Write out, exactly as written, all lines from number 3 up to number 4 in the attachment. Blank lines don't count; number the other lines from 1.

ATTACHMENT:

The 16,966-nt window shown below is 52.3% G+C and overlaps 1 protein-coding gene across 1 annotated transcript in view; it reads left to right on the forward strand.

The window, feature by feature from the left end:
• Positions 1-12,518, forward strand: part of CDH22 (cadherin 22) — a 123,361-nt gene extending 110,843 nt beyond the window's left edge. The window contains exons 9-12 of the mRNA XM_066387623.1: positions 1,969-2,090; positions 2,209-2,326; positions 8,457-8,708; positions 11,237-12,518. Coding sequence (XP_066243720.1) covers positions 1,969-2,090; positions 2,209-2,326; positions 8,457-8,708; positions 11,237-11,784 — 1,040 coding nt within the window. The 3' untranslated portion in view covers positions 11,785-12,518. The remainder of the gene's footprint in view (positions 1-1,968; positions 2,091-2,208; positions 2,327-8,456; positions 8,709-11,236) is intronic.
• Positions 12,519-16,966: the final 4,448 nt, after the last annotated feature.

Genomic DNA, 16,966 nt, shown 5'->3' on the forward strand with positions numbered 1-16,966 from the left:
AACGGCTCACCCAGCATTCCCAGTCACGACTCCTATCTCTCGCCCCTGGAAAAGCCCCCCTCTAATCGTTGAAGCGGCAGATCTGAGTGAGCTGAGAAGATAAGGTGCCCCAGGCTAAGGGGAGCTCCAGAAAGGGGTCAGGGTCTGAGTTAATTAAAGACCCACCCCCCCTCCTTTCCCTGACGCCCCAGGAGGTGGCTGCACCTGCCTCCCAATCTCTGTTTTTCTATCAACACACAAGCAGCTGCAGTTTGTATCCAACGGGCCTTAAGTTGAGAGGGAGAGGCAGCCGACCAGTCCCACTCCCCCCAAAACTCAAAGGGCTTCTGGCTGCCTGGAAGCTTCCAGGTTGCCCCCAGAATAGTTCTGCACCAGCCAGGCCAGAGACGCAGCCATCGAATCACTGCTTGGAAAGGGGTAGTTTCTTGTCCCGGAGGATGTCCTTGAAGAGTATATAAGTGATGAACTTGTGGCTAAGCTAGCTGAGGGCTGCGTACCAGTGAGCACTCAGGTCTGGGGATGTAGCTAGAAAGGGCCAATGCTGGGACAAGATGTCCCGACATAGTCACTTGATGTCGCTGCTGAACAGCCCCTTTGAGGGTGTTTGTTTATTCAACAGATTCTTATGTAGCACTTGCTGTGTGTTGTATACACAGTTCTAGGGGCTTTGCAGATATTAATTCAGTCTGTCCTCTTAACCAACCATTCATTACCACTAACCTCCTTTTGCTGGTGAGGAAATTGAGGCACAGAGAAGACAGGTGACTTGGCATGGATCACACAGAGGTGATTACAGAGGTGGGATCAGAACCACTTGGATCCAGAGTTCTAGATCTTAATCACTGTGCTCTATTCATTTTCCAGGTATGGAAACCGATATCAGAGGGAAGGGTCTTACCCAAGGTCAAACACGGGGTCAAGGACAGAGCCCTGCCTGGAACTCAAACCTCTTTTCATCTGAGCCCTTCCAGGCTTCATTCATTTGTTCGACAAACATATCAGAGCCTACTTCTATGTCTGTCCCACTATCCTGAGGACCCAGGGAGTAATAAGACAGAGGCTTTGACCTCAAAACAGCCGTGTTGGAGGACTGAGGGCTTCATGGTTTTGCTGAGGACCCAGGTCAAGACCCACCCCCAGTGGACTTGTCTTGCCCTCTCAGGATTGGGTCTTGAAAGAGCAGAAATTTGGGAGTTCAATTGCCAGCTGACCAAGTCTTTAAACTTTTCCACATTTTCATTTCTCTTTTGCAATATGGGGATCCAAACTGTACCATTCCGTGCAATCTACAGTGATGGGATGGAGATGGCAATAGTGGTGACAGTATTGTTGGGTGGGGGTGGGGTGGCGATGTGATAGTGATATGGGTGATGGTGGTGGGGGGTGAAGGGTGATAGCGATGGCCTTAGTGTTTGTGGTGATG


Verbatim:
• Positions 1-12,518, forward strand: part of CDH22 (cadherin 22) — a 123,361-nt gene extending 110,843 nt beyond the window's left edge. The window contains exons 9-12 of the mRNA XM_066387623.1: positions 1,969-2,090; positions 2,209-2,326; positions 8,457-8,708; positions 11,237-12,518. Coding sequence (XP_066243720.1) covers positions 1,969-2,090; positions 2,209-2,326; positions 8,457-8,708; positions 11,237-11,784 — 1,040 coding nt within the window. The 3' untranslated portion in view covers positions 11,785-12,518. The remainder of the gene's footprint in view (positions 1-1,968; positions 2,091-2,208; positions 2,327-8,456; positions 8,709-11,236) is intronic.
• Positions 12,519-16,966: the final 4,448 nt, after the last annotated feature.